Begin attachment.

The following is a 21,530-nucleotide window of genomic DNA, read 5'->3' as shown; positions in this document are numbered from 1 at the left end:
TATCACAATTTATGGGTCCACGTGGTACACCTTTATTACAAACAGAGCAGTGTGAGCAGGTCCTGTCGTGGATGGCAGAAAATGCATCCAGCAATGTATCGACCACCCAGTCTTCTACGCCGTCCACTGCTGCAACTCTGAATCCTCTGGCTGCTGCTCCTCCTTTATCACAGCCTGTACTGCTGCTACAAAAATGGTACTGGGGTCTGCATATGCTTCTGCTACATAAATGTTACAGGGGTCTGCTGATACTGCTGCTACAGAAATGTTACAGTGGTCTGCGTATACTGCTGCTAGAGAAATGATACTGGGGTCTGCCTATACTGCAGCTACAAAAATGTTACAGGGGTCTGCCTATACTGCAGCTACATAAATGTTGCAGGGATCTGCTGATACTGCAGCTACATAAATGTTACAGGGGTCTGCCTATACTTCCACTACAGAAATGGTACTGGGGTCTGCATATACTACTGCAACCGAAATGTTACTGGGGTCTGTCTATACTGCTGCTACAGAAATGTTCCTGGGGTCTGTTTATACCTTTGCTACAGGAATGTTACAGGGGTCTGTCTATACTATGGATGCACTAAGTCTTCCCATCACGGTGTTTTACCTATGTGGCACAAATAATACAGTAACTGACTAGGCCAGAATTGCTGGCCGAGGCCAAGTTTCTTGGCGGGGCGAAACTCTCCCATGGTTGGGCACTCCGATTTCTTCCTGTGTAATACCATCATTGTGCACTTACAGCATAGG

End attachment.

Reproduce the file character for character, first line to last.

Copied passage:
The following is a 21,530-nucleotide window of genomic DNA, read 5'->3' as shown; positions in this document are numbered from 1 at the left end:
TATCACAATTTATGGGTCCACGTGGTACACCTTTATTACAAACAGAGCAGTGTGAGCAGGTCCTGTCGTGGATGGCAGAAAATGCATCCAGCAATGTATCGACCACCCAGTCTTCTACGCCGTCCACTGCTGCAACTCTGAATCCTCTGGCTGCTGCTCCTCCTTTATCACAGCCTGTACTGCTGCTACAAAAATGGTACTGGGGTCTGCATATGCTTCTGCTACATAAATGTTACAGGGGTCTGCTGATACTGCTGCTACAGAAATGTTACAGTGGTCTGCGTATACTGCTGCTAGAGAAATGATACTGGGGTCTGCCTATACTGCAGCTACAAAAATGTTACAGGGGTCTGCCTATACTGCAGCTACATAAATGTTGCAGGGATCTGCTGATACTGCAGCTACATAAATGTTACAGGGGTCTGCCTATACTTCCACTACAGAAATGGTACTGGGGTCTGCATATACTACTGCAACCGAAATGTTACTGGGGTCTGTCTATACTGCTGCTACAGAAATGTTCCTGGGGTCTGTTTATACCTTTGCTACAGGAATGTTACAGGGGTCTGTCTATACTATGGATGCACTAAGTCTTCCCATCACGGTGTTTTACCTATGTGGCACAAATAATACAGTAACTGACTAGGCCAGAATTGCTGGCCGAGGCCAAGTTTCTTGGCGGGGCGAAACTCTCCCATGGTTGGGCACTCCGATTTCTTCCTGTGTAATACCATCATTGTGCACTTACAGCATAGG